Wednesday, February 9, 2011

The Morning Head: Tom Waits

Tom Waits
I took up one of my first sculpture commissions of the year yesterday.  Just a few days after pulling Jerry Garcia out of the kiln,  A local woman wanted me to make a Tom Waits patio torch  for her son, a musician down in Athens, Georgia.  Now this is my kind of order.  At the close of last year, I sculpted quite a few musicians from the Jazz, Bluegrass, and
Rock and Roll worlds and I had hoped the trend would continue. Beyond just clay work, sculpting is for me an opportunity to commune with some very interesting folk.  Before getting into the clay,  I usually do a little research on the person, 
check out their career, watch a few of their videos, etc.  For that reason, having Tom Waits on the order board was pure pleasure (not to mention, he's got a great face!).

     The video I posted is a live performance of his "What is he building in there?"  Even in a concert hall with thousands of people, this tune still has the power to spook.    

A Little Back Story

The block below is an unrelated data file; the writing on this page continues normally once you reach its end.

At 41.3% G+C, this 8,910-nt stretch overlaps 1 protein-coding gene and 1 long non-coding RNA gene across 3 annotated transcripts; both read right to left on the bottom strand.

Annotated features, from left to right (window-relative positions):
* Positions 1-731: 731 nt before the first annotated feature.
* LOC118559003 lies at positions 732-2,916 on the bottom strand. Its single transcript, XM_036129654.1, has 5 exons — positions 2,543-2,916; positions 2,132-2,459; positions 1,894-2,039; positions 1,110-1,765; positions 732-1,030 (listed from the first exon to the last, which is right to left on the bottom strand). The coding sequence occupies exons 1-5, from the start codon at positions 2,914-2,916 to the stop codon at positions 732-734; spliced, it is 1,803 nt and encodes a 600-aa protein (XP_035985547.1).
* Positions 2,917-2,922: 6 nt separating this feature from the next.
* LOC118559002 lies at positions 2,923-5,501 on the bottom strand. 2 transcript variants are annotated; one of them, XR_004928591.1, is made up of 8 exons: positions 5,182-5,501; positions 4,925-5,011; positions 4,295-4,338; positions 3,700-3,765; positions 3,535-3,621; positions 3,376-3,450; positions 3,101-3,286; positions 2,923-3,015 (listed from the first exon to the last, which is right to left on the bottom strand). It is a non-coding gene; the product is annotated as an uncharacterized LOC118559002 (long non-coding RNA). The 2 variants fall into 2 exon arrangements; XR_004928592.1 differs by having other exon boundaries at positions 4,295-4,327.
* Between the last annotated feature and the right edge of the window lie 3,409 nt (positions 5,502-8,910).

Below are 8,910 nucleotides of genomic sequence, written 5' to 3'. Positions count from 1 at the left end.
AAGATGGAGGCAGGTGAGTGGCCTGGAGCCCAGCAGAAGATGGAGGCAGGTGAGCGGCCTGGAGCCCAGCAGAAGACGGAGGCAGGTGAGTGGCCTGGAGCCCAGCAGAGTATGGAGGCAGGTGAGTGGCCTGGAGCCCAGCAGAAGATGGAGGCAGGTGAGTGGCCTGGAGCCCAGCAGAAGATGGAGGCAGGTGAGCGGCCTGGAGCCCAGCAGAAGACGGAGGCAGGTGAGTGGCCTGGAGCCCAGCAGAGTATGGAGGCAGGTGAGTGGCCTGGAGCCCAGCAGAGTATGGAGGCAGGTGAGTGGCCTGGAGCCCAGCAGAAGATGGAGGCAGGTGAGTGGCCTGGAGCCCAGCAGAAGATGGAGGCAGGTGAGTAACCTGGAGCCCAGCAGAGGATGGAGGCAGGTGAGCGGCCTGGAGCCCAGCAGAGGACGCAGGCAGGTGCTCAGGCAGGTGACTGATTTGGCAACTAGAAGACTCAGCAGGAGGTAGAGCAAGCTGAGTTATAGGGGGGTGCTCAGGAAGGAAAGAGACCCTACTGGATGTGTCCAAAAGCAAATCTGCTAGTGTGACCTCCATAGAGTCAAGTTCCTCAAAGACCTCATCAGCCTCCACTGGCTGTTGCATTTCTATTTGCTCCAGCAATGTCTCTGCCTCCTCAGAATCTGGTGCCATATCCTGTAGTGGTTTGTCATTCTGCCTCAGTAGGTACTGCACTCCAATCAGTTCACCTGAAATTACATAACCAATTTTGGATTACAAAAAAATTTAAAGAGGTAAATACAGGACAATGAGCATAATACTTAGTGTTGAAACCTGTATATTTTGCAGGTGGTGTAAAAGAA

What's with the name of this post, "The Morning Head"

Portrait Sculpting is usually something I only do early in the morning.  You could say it's my pre-dawn ritual.  By the time I finish my morning coffee, I'm usually done for the day.  I do this work in my little home studio before heading off to my "real" pottery shop down the road. 

 You sculpt a whole head in the time it takes you to drink a cup of coffee?  No way.
Pretty much.  But you have to understand, this is not the kind of formal sculpture you would learn in art school. This 
is more street level, gypsy wagon stuff.  One motto for my work might be, "I may not be good, but at least I'm quick."(note to self:  good t-shirt idea.).  Anyway, there is some truth there that explains a lot about this work and what it means to me.

Ok,so how do you do it?

Unlike traditional sculpting where an image is rendered from a solid block of clay, I sculpt from the inside out starting with a wheel thrown clay dome.  Working this way I'm able to render an expressive caricature of a person in an hour or so. The process itself is very fluid.

So what's so important about speed?

Well, just as with pen and ink caricature work, the brevity of the process makes it possible for me to be prolific.....and topical with my subject.  I find that as the sculpture process becomes rhythmic, my creative voice more strongly emerges.  With this process, I'm going after expressive portraits that capture the essence of somebody.  Static realism is not my thing. 

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